Exactly one month ago this morning, Donald Trump had a very high opinion of Gordon Sondland, a Republican megadonor the president chose to serve as U.S. Ambassador to the European Union. Trump described him as “a really good man” and a “great American.”
And yet, despite the president’s self-proclaimed great memory, he had a different recollection of Sondland during a brief Q&A with reporters this morning:
QUESTION: Gordon Sondland said at the beginning of September he presumed there was a quid pro quo. Then there was a telephone call to you on the September 9th. Had he ever talked to you prior to that telephone call?
TRUMP: Let me just tell you, I hardly know the gentleman. But this is the man who said there was no quid pro quo, and he still says that…. Everybody that’s testified, even the ones that are Trump haters, they’ve all been fine. They don’t have anything.
For now, let’s put aside how spectacularly wrong the president is about the depositions in the impeachment inquiry, which even some Republicans have conceded paint a rather brutal picture for the White House. Let’s instead focus on Trump’s perspective as it relates to Sondland.
We know the president spoke to the ambassador over the phone. We know the president praised Sondland on Twitter. We even know that the Republican donor, who reportedly gave $1 million to the president’s inaugural committee, is one of “a small cadre of ambassadors who enjoy direct and frequent access to Trump.”
We also know, of course, that Sondland is a key figure in the impeachment inquiry who revised his congressional testimony this week to alert lawmakers to the fact that there was, in fact, a quid pro quo.
I can understand why Trump suddenly wants to pretend he “hardly knows the gentleman,” but it’s far too late for that.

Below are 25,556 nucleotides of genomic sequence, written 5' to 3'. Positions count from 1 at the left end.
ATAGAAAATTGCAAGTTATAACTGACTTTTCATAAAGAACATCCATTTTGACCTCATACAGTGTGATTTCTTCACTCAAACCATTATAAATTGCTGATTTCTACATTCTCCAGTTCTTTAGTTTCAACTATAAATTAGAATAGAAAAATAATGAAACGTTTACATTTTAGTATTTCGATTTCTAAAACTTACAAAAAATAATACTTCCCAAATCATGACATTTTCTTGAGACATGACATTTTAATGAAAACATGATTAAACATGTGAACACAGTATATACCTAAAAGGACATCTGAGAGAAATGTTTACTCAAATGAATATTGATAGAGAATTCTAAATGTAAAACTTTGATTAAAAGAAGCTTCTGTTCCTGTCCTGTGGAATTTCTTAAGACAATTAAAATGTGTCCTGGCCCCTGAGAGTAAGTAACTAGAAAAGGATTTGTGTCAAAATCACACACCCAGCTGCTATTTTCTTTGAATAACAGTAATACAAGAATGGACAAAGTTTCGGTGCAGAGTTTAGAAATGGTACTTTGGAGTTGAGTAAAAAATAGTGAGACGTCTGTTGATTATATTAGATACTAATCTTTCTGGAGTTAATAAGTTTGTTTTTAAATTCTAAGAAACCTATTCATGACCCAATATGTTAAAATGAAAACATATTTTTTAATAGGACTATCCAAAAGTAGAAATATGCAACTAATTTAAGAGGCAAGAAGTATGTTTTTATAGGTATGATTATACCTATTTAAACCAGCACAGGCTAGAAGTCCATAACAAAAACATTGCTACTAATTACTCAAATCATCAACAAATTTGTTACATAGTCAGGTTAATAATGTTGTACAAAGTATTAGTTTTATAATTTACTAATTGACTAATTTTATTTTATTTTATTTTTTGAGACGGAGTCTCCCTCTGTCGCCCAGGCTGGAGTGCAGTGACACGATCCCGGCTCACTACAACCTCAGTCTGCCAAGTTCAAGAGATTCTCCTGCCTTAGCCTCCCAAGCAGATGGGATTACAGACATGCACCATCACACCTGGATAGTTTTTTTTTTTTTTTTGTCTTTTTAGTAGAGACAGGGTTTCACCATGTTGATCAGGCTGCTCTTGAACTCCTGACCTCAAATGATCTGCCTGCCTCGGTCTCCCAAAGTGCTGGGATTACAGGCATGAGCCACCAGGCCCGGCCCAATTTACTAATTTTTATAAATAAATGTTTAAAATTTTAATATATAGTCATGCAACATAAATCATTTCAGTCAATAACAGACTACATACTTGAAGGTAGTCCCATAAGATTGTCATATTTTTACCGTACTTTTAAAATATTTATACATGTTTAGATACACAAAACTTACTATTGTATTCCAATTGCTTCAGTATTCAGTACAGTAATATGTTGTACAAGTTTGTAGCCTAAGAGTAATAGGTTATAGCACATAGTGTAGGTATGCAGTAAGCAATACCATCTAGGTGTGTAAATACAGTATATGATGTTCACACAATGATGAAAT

This is, however, part of an amazing pattern for the president, who routinely pretends to forget his associates at the first sign of trouble.
Just recently, for example, Trump said he didn’t know Igor Fruman and Lev Parnas after their arrests, despite his previous interactions with them. Of course, they shouldn’t feel too bad about this, since this is the line the president always takes.
As regular readers may recall, after his former personal attorney, Michael Cohen, directly implicated Trump in a felony, the president argued, in reference to the former vice president of the Trump Organization, “Michael Cohen was a PR person who did small legal work, very small legal work.”
Around the same time, in the wake of Jamal Khashoggi’s murder, Trump reportedly told associates he “barely knows“ Mohammed bin Salman.
But that’s just the start of the list. When Paul Manafort was indicted, for example, Trump’s former campaign chairman became some random staffer “who played a very limited role for a very limited amount of time.”
When White House National Security Adviser Michael Flynn was forced to resign in disgrace, Team Trump decided he was “a former Obama administration official” who did some “volunteer” work for the president.
Carter Page was described as someone Trump “does not know.” George Papadopoulos was dismissed as a “coffee boy.” Trump World even tried to downplay its association with Cambridge Analytica, the Trump campaign’s data firm.
No one outside the White House ever takes this rhetoric seriously, but it’s obviously on the first page of Trump’s playbook, unveiled even when everyone knows it’s laughable.